Coaches' Perceptions of Conference Code of Ethics.

Publication Title

The Physical Educator

Publication Date


Document Type



Coaches, sports ethics, athletics, sport management


Business | Sports Management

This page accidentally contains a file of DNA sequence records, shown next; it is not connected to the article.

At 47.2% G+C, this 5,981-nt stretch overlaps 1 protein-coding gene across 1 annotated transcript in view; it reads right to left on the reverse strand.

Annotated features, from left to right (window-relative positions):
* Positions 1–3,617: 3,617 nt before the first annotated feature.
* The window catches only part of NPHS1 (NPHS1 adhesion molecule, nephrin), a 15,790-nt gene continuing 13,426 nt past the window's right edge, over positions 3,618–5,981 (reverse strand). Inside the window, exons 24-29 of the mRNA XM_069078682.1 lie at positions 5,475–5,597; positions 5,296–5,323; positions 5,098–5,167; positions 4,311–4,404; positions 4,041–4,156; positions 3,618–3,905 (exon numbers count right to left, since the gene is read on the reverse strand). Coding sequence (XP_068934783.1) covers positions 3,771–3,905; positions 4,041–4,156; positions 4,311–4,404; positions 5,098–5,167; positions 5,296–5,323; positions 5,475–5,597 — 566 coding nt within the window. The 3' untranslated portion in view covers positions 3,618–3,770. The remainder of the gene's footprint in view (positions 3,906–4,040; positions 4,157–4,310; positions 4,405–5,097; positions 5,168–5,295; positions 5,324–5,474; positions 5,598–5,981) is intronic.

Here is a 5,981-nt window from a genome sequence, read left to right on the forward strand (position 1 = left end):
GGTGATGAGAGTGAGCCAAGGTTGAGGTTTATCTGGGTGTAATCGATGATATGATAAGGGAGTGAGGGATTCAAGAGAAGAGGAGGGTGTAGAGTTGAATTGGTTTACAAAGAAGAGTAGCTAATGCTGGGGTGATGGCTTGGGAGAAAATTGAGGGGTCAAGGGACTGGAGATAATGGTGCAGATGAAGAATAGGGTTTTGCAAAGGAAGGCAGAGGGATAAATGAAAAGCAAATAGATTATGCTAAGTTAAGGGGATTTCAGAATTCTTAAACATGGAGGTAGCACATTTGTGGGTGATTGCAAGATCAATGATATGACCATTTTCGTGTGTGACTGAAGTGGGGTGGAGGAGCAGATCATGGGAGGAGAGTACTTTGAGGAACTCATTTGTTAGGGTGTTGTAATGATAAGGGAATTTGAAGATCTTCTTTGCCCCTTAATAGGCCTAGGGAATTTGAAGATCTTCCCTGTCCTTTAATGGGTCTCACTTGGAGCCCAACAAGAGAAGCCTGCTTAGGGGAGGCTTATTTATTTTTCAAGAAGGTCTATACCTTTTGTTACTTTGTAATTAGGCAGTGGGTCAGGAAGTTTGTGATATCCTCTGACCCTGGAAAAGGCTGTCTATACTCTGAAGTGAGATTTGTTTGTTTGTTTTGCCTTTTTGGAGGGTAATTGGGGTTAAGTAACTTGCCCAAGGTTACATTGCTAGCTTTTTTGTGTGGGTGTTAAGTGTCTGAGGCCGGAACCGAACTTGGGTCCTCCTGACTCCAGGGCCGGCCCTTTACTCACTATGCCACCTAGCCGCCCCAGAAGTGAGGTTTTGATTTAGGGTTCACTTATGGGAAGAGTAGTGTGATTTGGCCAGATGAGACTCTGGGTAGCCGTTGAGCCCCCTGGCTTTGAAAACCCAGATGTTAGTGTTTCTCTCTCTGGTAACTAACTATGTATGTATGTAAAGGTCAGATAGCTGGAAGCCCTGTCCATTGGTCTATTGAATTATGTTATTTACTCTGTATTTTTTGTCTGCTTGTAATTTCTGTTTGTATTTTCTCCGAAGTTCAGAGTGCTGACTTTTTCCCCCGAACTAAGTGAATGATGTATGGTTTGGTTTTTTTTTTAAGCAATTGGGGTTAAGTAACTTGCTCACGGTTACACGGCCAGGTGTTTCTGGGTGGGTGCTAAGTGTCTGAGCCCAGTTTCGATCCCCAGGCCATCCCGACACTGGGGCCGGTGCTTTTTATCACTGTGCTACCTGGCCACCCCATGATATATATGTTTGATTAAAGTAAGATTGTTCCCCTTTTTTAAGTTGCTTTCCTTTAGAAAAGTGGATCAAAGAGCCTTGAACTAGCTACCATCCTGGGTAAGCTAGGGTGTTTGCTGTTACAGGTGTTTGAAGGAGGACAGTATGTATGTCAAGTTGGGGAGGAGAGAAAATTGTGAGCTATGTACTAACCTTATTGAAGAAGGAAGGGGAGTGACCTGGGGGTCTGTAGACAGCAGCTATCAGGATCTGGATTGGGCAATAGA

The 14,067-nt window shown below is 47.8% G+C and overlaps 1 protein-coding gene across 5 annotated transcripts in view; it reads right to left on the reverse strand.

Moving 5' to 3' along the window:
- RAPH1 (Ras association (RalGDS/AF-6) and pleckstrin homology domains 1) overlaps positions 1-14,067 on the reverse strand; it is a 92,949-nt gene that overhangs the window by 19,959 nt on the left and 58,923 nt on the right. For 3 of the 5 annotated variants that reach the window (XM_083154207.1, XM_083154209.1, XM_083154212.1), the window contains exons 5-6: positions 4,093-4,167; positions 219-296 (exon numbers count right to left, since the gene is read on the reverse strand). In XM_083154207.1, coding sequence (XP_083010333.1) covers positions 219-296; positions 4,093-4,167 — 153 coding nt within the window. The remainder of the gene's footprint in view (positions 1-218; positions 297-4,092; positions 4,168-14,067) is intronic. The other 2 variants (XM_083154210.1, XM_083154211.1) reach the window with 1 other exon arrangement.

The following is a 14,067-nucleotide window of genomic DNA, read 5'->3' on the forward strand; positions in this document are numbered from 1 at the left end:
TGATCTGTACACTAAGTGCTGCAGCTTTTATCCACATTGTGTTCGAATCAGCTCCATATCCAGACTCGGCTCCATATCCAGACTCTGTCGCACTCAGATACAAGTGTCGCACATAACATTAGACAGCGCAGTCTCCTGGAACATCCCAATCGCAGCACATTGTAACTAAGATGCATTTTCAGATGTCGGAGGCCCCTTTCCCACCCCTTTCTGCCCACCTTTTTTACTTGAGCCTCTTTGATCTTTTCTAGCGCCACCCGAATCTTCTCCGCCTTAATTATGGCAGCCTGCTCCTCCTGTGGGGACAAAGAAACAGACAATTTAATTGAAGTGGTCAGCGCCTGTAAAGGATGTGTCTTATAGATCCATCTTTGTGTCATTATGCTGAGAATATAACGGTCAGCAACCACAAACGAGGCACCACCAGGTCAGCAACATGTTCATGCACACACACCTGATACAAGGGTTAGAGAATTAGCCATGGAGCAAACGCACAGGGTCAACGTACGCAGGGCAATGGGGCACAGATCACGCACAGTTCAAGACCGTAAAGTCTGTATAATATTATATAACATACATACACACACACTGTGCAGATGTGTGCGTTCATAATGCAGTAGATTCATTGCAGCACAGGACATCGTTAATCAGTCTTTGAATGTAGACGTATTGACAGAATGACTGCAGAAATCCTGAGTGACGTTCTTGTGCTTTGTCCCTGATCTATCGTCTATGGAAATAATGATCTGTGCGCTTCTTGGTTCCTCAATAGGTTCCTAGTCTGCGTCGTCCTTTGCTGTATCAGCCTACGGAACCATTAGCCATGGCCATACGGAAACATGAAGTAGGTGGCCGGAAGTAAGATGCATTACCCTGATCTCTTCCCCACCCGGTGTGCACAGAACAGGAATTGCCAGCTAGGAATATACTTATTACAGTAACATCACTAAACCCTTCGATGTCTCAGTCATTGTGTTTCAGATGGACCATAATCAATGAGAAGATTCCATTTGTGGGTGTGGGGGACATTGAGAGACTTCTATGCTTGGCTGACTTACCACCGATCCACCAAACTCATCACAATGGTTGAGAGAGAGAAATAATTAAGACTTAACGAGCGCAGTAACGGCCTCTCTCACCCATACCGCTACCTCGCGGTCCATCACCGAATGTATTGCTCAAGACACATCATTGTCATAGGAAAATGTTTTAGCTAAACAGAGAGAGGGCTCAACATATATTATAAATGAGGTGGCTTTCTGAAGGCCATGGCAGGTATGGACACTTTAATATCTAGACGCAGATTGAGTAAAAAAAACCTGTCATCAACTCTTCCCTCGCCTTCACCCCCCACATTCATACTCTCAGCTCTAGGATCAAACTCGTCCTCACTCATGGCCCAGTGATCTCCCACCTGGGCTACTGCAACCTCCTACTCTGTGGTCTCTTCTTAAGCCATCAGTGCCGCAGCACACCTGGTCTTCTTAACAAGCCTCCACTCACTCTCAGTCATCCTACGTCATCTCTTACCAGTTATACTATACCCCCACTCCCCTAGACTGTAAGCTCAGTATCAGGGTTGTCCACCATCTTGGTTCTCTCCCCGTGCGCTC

In society today, there is a greater concern about the moral and ethical conduct of those in leadership. In particular, rules violations within intercollegiate athletics have risen, which has lead to increased pressure on administrators to encourage positive ethical behavior within the realm of their influence. One result of this greater concern about moral and ethical conduct has been the establishment of codes of ethics by intercollegiate athletic conferences. These codes are an attempt to provide guidance to those involved with intercollegiate athletics. With this in mind, the current study examined perceptions of coaches relative to codes of ethics being used by NCAA intercollegiate athletic conferences. A sample of head coaches from NCAA Division I, II, and III institutions were utilized for the present study. Of the 354 coaches sampled, 109 completed and returned the questionnaire for a response rate of 31%. Results indicated coaches rated the ideals of sportsmanship, promotion of values (e.g., honesty, integrity, and fair play), healthy environment, and professional conduct as most important to be included in a code of ethics. Coaches' stated codes should be directed at athletic administrators, coaches and student-athletes with athletic administrators and coaches being responsible for ensuring ethical conduct of those involved with intercollegiate athletics. When asked whether a code should be specific, general or a combination, more than half the sample indicated a code should contain both specific and general standards and warnings. Two differences in perceptions of coaches based on gender and division were identified. Additional findings and implications for athletic administrators and coaches, as well as recommendations for future research are discussed.